The word molecule was first used in a scientific sense by Avogadro in 1811 and was brought into English in 1794 when it meant "small particle" of any type. However, it was used for more than a century before that in French, and wasn't too different in Latin as molecula. Now we get semantic variation; molecula is a diminutive of moles, which meant "mass" (so a molecule is a "tiny mass") and is sort of related to Avogadro's mole, through German. Moles also had a secondary definition of "barrier", and that's important for explaining the Proto-Indo-European reconstruction: apparently it derives from the root mo, meaning "exertion", because it requires effort to overcome barriers. Usage of the word molecule in literature over time has been slowly decreasing since a peak in the 1960s.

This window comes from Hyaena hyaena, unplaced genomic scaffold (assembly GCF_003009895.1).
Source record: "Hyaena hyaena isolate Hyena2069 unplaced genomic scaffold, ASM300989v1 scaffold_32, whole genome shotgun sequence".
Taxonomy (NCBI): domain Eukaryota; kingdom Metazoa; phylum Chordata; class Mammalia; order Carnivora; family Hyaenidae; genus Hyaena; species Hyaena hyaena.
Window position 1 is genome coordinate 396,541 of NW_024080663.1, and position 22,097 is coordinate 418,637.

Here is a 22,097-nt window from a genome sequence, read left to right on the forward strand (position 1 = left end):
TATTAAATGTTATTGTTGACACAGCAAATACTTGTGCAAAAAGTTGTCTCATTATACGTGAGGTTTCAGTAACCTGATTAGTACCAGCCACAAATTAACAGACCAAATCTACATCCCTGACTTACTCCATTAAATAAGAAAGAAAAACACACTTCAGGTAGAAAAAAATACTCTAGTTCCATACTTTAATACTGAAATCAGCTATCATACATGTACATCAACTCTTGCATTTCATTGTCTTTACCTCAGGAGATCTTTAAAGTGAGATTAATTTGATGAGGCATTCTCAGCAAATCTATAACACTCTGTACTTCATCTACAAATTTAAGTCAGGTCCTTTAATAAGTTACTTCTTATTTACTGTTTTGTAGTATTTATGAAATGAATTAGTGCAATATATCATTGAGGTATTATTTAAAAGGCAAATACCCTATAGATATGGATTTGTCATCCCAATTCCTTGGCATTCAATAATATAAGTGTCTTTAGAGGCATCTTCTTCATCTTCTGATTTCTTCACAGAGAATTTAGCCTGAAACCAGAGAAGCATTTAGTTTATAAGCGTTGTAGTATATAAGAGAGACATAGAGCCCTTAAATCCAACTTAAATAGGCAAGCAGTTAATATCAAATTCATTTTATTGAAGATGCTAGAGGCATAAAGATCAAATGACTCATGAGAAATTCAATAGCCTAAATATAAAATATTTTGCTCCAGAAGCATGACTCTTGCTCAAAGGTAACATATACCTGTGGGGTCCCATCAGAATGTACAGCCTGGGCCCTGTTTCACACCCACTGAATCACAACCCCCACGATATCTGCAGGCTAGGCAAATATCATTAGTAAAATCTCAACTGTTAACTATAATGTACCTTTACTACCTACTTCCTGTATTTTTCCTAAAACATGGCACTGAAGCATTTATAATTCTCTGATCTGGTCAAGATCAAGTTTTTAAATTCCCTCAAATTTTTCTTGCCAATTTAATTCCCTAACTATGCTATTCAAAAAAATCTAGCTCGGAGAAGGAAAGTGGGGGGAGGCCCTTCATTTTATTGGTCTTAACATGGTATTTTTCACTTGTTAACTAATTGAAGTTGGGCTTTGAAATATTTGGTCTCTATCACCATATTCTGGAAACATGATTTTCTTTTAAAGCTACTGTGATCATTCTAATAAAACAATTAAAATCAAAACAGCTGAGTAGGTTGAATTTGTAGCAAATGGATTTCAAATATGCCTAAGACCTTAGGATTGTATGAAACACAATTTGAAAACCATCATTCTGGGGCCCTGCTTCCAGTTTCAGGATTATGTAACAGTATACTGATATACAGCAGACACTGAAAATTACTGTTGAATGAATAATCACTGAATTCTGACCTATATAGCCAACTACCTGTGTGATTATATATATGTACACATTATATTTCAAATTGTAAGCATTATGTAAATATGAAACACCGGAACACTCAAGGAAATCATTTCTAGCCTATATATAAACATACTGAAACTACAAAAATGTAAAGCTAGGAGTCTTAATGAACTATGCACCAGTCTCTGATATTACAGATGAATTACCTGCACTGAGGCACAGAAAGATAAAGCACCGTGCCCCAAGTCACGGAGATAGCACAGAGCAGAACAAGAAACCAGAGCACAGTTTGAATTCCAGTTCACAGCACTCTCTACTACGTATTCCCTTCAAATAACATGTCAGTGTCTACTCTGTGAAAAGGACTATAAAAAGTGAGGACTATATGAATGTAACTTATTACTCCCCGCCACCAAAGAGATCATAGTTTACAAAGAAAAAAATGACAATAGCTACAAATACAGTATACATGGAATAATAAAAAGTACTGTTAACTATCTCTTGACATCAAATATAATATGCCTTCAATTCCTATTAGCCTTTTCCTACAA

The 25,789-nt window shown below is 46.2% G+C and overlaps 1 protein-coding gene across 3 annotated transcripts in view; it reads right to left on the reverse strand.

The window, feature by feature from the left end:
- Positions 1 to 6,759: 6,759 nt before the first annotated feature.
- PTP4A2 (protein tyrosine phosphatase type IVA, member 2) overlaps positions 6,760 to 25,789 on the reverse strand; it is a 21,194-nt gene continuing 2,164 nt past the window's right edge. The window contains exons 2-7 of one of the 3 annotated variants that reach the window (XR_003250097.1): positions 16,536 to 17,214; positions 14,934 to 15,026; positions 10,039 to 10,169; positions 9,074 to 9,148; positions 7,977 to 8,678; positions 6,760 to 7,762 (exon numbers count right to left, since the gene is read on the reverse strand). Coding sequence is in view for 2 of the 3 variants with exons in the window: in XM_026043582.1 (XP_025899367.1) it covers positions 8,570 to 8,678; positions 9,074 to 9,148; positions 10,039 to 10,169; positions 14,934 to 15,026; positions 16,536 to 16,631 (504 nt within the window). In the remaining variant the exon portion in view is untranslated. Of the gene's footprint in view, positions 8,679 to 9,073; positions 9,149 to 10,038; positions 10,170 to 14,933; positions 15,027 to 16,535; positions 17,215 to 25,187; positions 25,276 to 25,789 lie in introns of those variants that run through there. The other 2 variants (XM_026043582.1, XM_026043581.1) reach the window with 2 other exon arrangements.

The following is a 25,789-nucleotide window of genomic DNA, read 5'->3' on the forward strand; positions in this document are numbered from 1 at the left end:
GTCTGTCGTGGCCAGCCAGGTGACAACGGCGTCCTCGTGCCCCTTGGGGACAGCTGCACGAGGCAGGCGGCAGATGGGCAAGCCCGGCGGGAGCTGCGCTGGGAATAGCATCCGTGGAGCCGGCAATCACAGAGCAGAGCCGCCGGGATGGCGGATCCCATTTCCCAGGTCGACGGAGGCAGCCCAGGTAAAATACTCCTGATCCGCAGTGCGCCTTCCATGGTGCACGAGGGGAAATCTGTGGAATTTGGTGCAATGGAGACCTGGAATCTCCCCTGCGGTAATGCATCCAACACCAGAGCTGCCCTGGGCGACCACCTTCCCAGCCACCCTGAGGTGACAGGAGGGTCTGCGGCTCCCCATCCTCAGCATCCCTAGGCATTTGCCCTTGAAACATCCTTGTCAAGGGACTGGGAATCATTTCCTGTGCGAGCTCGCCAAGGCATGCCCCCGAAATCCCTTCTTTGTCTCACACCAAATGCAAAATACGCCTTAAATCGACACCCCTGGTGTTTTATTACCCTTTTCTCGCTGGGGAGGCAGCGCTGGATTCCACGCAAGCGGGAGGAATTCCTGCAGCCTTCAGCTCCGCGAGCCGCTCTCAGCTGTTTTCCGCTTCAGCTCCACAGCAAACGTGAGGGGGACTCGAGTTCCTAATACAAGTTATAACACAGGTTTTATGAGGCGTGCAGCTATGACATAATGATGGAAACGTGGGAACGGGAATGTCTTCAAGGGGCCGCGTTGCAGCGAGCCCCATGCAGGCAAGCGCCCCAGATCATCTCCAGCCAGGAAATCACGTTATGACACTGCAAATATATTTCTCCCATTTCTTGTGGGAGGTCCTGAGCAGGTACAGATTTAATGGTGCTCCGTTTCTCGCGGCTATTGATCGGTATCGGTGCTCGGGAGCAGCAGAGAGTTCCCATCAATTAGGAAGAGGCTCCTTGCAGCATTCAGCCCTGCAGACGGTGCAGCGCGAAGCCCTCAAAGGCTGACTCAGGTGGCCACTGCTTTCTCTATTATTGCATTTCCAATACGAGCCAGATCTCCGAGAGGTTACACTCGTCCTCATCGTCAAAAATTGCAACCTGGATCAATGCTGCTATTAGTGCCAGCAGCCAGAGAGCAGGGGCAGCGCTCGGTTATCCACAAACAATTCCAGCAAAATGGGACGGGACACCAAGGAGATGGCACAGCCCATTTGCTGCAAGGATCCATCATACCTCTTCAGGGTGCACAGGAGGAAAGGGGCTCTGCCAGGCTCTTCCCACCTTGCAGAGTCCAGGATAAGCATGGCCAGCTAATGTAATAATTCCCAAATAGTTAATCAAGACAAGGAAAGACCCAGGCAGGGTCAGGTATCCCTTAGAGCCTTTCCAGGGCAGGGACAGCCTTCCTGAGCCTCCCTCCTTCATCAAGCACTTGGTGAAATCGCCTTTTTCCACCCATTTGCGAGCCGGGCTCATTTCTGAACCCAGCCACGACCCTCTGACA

Adam Aleksic is a 219-month-old, 2800-ounce high school senior with disturbing interests in etymology, vexillology, geography, board games, limericks, and law. Adam is awaiting his college rescissions and loves writing about himself in the third person.
The Etymology Nerd